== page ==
Think of your favorite perfect television family. There are plenty from which to choose. Now, imagine that the family led a double life as drug smugglers, moving dope across the border and evading authorities while scoring big paydays to give their lives a bit of excitement.
Difficult as it might be to envision the Huxtables ("The Cosby Show") or Seavers ("Growing Pains") pushing weed, it is an ideal and unsuspecting cover. It's so convincing, in fact, that in "We're the Millers," small-time drug dealer David (Jason Sudeikis) uses the "perfect family" façade after he's offered $100,000 to bring back "a little bit" of weed from Mexico. The "little bit" turns out to be two tons, and that's not the only lie the scumbag and pet orca-owning drug dealer Brad (Ed Helms) tells David.
Still, David's biggest problem isn't the weed — it's that he doesn't have a family. So he recruits: Hated neighbor and stripper Rose (Jennifer Aniston) plays his wife, likable latchkey teenager Kenny (Will Poulter) poses as their son and homeless teen Casey (Emma Roberts) becomes their daughter. David rents an RV, they all dress like a conservative suburban family and off to Mexico they go. Together, they are the Millers.
All runs smoothly getting into Mexico and making the pickup. It's the road home that's trouble. A cop (Luis Guzman) knows what they're up to and wants an unsavory favor to let them pass, a drug dealer (Tomer Sisley) is on their trail, and they happen to befriend a squeaky-clean family headed by an overly-emotional mother (Kathryn Hahn) and DEA agent father (Nick Offerman).
Director Rawson Marshall Thurber ("Dodgeball") provides an upbeat, spirited vibe consistent with TV sitcoms even though the R-rated content is far more risqué. To wit, he hits many of the beats you expect, including easy jokes like Casey pouting (as kids are wont to do on a road trip) "this vacation sucks," David pulling over to yell at everyone, and David and Rose giving the fifth degree to the loser boy (Mark L. Young) Casey brings home on a date. Because it's a given this group of misfits will start acting like a real family, these predictable moments are understandable. It's a plus that they're often quite amusing as well.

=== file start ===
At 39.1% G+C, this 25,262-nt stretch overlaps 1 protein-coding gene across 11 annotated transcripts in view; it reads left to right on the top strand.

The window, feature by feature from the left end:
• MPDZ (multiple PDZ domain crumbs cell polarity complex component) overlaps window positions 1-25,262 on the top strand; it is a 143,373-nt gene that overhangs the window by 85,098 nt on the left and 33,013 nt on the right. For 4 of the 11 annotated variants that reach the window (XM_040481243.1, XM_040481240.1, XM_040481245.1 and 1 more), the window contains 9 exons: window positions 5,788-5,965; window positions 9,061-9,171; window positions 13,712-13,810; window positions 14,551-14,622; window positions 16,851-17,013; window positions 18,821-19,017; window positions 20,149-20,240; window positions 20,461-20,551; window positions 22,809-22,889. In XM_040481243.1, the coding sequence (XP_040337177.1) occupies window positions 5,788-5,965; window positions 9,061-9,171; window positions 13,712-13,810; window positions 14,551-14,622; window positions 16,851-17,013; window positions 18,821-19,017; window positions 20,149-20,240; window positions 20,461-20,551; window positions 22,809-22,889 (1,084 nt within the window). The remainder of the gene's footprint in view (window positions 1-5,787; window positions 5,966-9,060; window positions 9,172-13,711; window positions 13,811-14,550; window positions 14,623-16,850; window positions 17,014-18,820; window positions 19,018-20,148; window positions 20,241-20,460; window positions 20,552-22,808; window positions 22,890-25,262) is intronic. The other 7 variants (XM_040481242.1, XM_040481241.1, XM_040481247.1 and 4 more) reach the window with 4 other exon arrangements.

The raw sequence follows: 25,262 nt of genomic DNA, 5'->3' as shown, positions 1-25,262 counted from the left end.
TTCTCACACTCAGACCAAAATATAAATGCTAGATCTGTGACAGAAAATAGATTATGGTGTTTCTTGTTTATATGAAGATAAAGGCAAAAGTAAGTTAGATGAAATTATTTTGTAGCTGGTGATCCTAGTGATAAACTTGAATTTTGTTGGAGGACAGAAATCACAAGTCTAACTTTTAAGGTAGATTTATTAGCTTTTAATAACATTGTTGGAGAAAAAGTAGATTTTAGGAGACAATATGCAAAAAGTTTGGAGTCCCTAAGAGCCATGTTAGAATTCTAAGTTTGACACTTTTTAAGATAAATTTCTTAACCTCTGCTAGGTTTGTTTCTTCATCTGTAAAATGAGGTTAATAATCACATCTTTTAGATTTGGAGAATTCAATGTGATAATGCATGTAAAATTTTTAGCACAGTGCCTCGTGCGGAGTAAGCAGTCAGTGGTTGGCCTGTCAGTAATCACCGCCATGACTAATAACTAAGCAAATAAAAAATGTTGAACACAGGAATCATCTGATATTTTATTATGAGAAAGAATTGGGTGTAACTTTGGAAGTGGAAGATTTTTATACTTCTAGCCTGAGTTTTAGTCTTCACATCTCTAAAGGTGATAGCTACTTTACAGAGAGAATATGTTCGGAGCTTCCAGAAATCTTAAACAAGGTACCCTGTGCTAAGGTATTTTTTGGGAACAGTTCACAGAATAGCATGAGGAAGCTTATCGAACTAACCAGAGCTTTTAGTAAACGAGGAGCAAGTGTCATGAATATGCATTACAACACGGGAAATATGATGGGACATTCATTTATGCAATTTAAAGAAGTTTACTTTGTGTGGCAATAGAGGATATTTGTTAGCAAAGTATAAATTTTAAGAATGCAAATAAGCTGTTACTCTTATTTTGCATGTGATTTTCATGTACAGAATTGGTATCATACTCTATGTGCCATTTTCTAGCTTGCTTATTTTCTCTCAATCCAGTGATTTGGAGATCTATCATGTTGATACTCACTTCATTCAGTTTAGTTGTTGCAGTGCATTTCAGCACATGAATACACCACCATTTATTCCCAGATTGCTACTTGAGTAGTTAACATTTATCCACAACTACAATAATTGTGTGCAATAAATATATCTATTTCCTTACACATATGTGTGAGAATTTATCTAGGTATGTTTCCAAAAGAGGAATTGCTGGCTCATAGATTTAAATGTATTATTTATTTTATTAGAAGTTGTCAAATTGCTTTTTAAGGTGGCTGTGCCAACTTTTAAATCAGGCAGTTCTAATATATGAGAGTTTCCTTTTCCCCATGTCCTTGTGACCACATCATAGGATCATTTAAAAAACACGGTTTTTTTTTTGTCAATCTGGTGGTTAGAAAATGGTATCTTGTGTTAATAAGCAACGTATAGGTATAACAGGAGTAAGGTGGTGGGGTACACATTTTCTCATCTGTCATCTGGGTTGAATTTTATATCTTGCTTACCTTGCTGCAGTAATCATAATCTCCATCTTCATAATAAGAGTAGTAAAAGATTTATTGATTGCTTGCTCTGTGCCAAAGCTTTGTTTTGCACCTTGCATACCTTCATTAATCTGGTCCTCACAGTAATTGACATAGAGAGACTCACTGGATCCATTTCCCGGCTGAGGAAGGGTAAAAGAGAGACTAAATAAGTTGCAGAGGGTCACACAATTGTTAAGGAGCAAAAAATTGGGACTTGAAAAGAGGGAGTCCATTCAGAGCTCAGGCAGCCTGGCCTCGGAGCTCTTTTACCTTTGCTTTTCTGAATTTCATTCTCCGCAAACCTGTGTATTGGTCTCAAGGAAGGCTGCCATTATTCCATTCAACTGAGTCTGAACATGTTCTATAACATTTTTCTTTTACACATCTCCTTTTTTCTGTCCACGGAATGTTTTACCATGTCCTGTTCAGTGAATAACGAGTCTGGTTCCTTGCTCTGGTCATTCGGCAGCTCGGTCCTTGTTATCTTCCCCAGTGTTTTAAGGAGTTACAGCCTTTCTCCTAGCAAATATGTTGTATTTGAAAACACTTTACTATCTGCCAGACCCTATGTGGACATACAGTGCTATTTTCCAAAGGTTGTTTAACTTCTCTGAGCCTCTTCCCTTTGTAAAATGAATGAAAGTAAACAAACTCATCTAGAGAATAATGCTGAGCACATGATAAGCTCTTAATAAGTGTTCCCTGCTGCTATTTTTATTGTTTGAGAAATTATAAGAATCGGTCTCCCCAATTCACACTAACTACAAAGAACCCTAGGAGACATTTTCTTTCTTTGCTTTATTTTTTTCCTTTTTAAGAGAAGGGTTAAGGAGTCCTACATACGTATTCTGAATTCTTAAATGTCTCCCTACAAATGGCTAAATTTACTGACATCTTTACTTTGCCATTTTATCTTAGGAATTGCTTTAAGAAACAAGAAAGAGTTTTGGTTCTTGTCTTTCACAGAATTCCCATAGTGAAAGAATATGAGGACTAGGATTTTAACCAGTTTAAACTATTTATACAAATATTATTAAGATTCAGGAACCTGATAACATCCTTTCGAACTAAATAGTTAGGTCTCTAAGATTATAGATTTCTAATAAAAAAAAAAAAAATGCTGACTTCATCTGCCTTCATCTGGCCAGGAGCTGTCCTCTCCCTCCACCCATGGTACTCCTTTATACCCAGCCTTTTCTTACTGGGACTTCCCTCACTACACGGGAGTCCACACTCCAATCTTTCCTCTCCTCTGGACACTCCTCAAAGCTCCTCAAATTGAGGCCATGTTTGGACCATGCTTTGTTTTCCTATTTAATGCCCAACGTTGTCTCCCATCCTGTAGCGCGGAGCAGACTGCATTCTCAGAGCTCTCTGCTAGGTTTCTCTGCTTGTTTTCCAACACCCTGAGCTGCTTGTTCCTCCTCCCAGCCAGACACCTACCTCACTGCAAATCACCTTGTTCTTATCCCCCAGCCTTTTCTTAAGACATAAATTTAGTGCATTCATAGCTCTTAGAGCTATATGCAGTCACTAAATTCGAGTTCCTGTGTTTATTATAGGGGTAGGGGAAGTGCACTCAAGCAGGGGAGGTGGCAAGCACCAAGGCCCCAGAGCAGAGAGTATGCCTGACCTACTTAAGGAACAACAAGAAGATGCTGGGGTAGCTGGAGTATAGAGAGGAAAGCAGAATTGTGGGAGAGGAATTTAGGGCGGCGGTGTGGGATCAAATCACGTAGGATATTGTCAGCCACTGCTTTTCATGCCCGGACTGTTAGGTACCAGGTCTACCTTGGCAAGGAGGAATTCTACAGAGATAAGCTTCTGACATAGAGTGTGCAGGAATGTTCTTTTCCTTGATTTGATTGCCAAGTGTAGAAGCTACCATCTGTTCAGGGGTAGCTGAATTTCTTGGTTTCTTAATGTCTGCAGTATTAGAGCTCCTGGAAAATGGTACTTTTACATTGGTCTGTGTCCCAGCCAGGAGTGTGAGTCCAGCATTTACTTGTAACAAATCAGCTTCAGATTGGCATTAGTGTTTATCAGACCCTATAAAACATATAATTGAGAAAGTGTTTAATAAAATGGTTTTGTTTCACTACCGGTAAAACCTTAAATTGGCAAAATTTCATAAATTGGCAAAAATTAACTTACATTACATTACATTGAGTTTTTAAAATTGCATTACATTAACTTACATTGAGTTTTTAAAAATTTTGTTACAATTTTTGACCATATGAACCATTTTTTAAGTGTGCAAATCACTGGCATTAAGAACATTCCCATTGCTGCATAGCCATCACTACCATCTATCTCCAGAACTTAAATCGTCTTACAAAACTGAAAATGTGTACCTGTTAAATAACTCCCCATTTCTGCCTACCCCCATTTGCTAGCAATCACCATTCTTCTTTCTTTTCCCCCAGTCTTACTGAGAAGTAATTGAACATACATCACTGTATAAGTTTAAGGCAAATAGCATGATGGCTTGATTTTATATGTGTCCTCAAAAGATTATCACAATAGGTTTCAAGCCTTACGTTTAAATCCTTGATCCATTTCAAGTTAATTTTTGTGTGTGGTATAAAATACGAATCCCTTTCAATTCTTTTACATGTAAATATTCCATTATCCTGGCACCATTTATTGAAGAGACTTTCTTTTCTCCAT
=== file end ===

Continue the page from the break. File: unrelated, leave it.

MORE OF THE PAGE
More important, the rest of the movie is flat-out funny. There's a weed baby named Lebron who meets an unfortunate demise. Sudeikis has great one-liners, particularly when he gets the idea for the "perfect family" routine and later, as they enter the drug dealer's Mexican compound. Offerman and Hahn are great at making awkward sexual moments amusing, Aniston is edgy/sexy/funny (as she was in "Horrible Bosses") and Poulter, an up-and-coming, 20-year-old from England, gets to do one thing that will make guys incredibly jealous and one thing that will make guys incredibly grateful they're not him. Such is the life of a young actor in this type of raunchy comedy.
If this type of humor, story or playful spirit isn't enough for you to give "We're the Millers" a shot, here are three words that just might do the trick: Jennifer. Aniston. Striptease.
Bonus: Stay for the credit cookies and see the cast and crew play a delightful prank